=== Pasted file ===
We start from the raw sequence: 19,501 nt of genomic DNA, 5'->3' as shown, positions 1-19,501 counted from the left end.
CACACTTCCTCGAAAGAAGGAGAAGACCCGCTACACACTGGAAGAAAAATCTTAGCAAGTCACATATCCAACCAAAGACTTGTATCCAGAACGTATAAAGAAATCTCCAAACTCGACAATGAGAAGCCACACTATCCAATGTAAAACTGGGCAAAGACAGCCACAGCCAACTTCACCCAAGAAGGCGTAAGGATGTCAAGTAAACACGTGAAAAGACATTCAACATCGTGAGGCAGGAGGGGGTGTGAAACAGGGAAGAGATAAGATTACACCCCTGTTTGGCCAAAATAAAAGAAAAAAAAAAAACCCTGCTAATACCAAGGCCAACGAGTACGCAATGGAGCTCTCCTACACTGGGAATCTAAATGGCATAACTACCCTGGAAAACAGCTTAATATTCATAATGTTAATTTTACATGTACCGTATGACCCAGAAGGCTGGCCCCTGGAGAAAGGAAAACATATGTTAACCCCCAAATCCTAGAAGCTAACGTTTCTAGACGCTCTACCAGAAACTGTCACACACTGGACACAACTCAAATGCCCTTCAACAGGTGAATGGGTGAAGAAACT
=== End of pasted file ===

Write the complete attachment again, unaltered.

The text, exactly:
We start from the raw sequence: 19,501 nt of genomic DNA, 5'->3' as shown, positions 1-19,501 counted from the left end.
CACACTTCCTCGAAAGAAGGAGAAGACCCGCTACACACTGGAAGAAAAATCTTAGCAAGTCACATATCCAACCAAAGACTTGTATCCAGAACGTATAAAGAAATCTCCAAACTCGACAATGAGAAGCCACACTATCCAATGTAAAACTGGGCAAAGACAGCCACAGCCAACTTCACCCAAGAAGGCGTAAGGATGTCAAGTAAACACGTGAAAAGACATTCAACATCGTGAGGCAGGAGGGGGTGTGAAACAGGGAAGAGATAAGATTACACCCCTGTTTGGCCAAAATAAAAGAAAAAAAAAAAACCCTGCTAATACCAAGGCCAACGAGTACGCAATGGAGCTCTCCTACACTGGGAATCTAAATGGCATAACTACCCTGGAAAACAGCTTAATATTCATAATGTTAATTTTACATGTACCGTATGACCCAGAAGGCTGGCCCCTGGAGAAAGGAAAACATATGTTAACCCCCAAATCCTAGAAGCTAACGTTTCTAGACGCTCTACCAGAAACTGTCACACACTGGACACAACTCAAATGCCCTTCAACAGGTGAATGGGTGAAGAAACT